I’ve mentioned before that I really enjoy observing human behavior and one of my favorite scenarios is group interactions. Some of the best and most fruitful locations are military and civilian staff meetings. It’s great fun picking out the players and the posers and classifying them into their respective categories. Let’s just look at some of the poser behaviors.
The Academic. They use big words like “synergistic interaction” and “low hanging fruit” or whatever current catchphrases are in. Usually, they have snagged them from LinkedIn or a leadership or college course they’ve just completed. They often quote from some research paper and they are quick to mention their college degree or their PMP certification.
The Lapdog. This poser can be seen paying scrupulous attention to the highest-ranking person in the room. They take detailed notes on a laptop, even if the information has been previously provided. They even take notes when the briefer says there is no need to because the presentation will be emailed to everyone afterward. The Lapdog wants the boss to see that they are engaged and that the boss is the most important person in their life. The Lapdog never does anything with the information because they were so busy writing that they weren’t able to digest the content. Often they will ask a question for clarification to make sure that the fur-baby parent sees that they are hanging on their every word. They never lean back in their chairs and they are always facing the boss.
The Real Estate Agent. Location, location, location. They get to meetings early specifically to get the right place to sit. If it’s in a conference room they try to sit as close to the boss as possible, preferably on his or her right. The idea of being the “right-hand man” is engraved on their psyche because they read some book or article about how to get noticed by the boss. They also have an elevator speech ready just in case the opportunity arises. They maintain eye contact with the boss and nod way too often for anyone who isn’t a bobble-head. If the boss is disagreeing with someone you will see them also shaking their heads and even slightly scowling. Their worst nightmare is to arrive late and have to sit in one of the chairs away from the table on the perimeter of the room. In auditoriums, you will see them on the front row towards the center.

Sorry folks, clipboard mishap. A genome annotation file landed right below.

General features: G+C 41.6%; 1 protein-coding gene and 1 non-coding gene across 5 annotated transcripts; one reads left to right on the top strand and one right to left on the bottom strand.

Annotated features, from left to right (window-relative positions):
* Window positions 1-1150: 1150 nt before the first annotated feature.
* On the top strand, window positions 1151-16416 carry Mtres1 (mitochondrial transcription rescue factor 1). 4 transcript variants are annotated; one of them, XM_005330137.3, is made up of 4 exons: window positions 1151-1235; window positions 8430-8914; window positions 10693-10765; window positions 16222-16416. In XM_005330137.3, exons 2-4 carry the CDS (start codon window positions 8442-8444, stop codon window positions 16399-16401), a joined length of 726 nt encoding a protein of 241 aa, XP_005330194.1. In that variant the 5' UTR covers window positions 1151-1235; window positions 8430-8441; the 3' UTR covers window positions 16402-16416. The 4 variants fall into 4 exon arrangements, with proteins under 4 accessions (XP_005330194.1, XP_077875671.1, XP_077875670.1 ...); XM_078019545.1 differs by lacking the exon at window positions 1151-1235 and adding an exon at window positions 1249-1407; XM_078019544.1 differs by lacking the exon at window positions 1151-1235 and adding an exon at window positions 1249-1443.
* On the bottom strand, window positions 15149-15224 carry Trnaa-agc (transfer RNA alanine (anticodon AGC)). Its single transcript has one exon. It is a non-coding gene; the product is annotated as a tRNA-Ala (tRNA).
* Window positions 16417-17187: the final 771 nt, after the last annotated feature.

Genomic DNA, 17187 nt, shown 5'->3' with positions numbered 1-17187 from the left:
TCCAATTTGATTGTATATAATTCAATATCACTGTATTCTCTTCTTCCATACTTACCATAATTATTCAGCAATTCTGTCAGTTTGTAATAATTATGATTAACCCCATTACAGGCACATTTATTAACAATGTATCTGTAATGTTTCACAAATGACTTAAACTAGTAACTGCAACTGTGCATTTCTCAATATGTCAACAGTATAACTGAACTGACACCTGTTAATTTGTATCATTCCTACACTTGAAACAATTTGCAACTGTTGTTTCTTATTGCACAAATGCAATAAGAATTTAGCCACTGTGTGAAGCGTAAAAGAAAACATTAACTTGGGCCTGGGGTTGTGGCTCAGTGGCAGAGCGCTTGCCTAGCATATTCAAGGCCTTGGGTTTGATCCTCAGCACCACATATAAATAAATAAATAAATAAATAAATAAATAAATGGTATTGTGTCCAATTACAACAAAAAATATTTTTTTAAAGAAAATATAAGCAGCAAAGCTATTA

The Parrot. They never have anything of value to add to the meeting but they don’t want to be seen as ineffectual leaders so they just repeat what the boss has already said. Often in the military, you hear the phrase, “Just to piggyback on what the boss just said…”. They then go on to repeat what was just said but in a slightly different way. I’ve heard four different people piggyback off the boss, one right after the other. If the Commander stated that following the briefing, hand grenades were going to be issued and that everyone was to pull the pins and stuff them down their pants, you would soon hear, “So just to piggyback on what the Boss just said…”
The Orator. These folks dominate every discussion and they can’t just say what they want to say and then shut up. It goes on and on and on and on and on….often being explained five different ways just in case you didn’t understand the first four ways. And if they are briefing via Powerpoint they have so much text on each slide that it can’t be read by the audience, even in the front row, with binoculars. So guess what they do? Yep! They read it to you, verbatim, slide after suicide-inducing non-relevant slide. They need to let the boss see how knowledgeable, eloquent, and indispensable they are. And the irony is that they think they are great at giving briefings, even though the boss has his eyes rolled back in his head after mainlining heroin.
The Model. This one is always put together just perfectly. They are the image of a recruiting poster. Perfect weight, perfect haircut, perfect uniform, perfect military syntax, perfect physique, perfect PT scores, and they know all the regs verbatim with the most current revision date. They believe that they will impress the boss and everyone around them with their military bearing. They are legends in their minds but often have the intellectual depth of a Labrador Retriever.
The Yes Man. Or Yes Woman or Yes Person. Whatever. Not only are they in hearty agreement with the boss in the meeting, they also talk about what was said on the way out of the meeting and then send out an e-mail, often base-wide, mentioning how much they agree with the boss. You will often notice that the boss is in the CC: address block of the e-mail. If the boss asks their opinion they always just try to rephrase what he or she has said in the past. Yes, Men also defend the boss when people express an opposing view to the boss and the defense often gets quite aggressive.
These are just a few of the different types of posers you will see at meetings. Next time you are in a briefing, sit back and see how many you can spot. You will be amazed.
This first appeared in The Havok Journal on August 14, 2020.
Dave Chamberlin holds a Master of Aeronautical Science in Aviation Management from Embry-Riddle Aeronautical University and currently works for Code1 Maintenance helping military aircraft mechanics get their FAA A&P licenses. He is also a retired CMSgt, having served 4 years on active duty in the USAF and another 34 years in the Air National Guard. Dave has held a wide variety of technical, instructor, consultant, and leadership positions in his nearly 40 years of civilian and military aviation. experience.
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